The findings of a recent study suggest that a home-based self-management and cognitive training, dubbed the HOBSCOTCH program, is effective in improving quality of life among individuals with epilepsy.1
Ultimately, those who completed the in-person HOBSTOTCH intervention experienced a 12.4-point improvement in quality-of-life scores compared with controls (P <.001), with pairwise comparisons showing a 6.2-point treatment effect for subjective cognition in the in-person group (P <.001). The analysis included 85 of 108 recruited participants.
The virtual portion of the intervention demonstrated feasibility but did not significantly improve outcomes compared to controls. Within-group analysis found improvements in QOL for both the virtual and in-person groups. Although this assessment was conducted prior to the COVID-19 pandemic, study investigator Barbara C. Jobst, MD, PhD, FAAN, FAES, and colleagues wrote that “the distance-delivered intervention may be particularly well-suited for the current environment,” adding that “future research will explore modifications designed to improve the efficacy of [the virtual program] and the sustainability of HOBSCOTCH’s treatment effect.”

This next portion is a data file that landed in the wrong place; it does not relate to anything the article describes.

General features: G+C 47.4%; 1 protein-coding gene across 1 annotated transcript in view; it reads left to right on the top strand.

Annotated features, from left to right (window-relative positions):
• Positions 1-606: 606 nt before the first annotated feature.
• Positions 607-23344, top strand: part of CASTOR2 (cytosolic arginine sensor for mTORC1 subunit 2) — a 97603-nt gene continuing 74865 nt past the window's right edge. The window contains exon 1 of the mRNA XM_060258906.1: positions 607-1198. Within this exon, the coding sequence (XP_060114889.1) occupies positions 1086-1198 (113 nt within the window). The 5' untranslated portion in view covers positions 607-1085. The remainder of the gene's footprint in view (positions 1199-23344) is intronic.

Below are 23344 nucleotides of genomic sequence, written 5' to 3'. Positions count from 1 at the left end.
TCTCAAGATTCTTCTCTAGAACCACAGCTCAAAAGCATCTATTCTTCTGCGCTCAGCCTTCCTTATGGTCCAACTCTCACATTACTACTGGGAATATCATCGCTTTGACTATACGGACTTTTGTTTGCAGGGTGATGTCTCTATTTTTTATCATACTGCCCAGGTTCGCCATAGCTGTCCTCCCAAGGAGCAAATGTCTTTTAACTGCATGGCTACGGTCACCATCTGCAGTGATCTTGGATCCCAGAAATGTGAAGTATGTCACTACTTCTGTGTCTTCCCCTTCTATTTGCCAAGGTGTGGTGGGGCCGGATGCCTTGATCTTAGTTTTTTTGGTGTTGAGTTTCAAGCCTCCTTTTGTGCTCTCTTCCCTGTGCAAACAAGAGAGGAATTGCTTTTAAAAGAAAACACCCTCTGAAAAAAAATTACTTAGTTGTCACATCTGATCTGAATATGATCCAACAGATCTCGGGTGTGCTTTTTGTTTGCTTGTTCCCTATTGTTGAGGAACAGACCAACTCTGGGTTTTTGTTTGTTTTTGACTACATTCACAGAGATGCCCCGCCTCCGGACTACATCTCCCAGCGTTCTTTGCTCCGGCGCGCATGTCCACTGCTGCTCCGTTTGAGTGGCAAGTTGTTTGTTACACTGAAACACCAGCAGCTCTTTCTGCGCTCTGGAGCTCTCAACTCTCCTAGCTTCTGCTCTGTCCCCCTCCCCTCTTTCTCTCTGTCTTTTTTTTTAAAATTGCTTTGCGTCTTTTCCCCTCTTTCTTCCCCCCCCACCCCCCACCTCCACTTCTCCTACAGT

Notably, there were no meaningful differences between groups identified in objective cognition or healthcare utilization at any time points in the study, and the quality-of-life treatment effect did lessen by the 6-month mark.
The HOBSCOTCH program consists of 8 sessions to address cognitive impairment and quality of life that last between 45-60 minutes, with a goal set for each session.2 Developed by a multidisciplinary workgroup at Dartmouth-Hitchcock Medical Center, including Jobst and Tracie Caller, MD, MPH, FAAN, the program is commonly used by the he HOBSCOTCH Institute for Cognitive Health & Well-Being, which was founded in 2020 by Jobst and Elaine T. Kiriakopoulos, MD, MSc.2,3 Previously, the program has been shown to be effective for adults with epilepsy who are experiencing memory problems—those with both controlled and uncontrolled seizures.